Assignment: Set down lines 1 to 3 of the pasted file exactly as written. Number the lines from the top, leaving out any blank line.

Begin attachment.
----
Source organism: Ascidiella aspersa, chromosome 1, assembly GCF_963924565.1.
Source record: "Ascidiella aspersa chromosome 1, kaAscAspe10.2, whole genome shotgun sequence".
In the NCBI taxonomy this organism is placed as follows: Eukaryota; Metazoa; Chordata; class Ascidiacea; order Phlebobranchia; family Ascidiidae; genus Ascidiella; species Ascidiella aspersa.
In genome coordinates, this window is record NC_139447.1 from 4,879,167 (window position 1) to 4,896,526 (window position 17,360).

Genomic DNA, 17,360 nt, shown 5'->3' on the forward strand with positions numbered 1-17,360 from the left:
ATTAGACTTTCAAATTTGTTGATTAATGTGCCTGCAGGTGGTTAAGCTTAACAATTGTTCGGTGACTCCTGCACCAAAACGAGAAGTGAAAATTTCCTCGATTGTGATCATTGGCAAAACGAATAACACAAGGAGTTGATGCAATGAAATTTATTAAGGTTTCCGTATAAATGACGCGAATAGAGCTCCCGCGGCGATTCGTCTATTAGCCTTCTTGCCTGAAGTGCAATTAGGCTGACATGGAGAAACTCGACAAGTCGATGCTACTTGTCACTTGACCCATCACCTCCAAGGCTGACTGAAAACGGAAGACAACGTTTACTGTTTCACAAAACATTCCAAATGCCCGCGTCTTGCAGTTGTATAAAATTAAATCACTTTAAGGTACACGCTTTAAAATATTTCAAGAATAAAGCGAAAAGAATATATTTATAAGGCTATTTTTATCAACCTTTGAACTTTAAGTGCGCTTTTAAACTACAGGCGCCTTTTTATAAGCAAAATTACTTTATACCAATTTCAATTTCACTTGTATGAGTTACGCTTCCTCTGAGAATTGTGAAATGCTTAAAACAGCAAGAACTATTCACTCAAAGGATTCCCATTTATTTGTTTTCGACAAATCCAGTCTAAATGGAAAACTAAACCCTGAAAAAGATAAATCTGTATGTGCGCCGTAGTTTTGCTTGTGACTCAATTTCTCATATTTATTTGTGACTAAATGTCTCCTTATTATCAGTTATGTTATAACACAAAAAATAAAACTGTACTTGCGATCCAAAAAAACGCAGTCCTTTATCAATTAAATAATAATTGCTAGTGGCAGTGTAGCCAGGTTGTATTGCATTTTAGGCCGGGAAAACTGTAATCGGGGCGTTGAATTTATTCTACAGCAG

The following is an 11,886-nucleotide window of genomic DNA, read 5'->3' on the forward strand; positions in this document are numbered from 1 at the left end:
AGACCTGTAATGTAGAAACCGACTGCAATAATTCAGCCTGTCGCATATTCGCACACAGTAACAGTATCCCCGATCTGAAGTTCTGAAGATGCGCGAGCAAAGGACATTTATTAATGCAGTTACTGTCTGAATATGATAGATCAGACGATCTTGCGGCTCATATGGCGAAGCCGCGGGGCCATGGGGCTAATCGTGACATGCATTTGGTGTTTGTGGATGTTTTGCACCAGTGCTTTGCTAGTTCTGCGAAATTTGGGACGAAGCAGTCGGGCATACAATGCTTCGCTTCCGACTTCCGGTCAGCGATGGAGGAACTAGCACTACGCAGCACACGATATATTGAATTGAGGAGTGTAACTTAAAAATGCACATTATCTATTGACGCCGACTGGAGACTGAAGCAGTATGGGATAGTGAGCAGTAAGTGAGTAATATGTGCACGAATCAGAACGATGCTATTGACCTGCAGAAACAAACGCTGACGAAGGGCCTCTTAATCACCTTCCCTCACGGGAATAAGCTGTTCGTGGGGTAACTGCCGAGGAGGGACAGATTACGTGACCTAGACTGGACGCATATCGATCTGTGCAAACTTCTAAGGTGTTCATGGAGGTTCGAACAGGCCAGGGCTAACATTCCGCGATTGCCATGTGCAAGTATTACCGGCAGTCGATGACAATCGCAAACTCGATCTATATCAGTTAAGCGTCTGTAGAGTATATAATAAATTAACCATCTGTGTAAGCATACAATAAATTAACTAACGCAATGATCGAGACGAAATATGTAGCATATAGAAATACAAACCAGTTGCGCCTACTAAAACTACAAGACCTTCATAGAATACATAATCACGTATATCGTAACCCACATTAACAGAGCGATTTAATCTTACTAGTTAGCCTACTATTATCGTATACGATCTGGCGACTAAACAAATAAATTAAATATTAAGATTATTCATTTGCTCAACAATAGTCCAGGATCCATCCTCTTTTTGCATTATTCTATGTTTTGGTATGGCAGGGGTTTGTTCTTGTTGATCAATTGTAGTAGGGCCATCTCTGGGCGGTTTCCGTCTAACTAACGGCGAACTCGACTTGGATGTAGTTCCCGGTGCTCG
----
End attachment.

Source organism: Ascidiella aspersa, chromosome 1, assembly GCF_963924565.1.
Source record: "Ascidiella aspersa chromosome 1, kaAscAspe10.2, whole genome shotgun sequence".
In the NCBI taxonomy this organism is placed as follows: Eukaryota; Metazoa; Chordata; class Ascidiacea; order Phlebobranchia; family Ascidiidae; genus Ascidiella; species Ascidiella aspersa.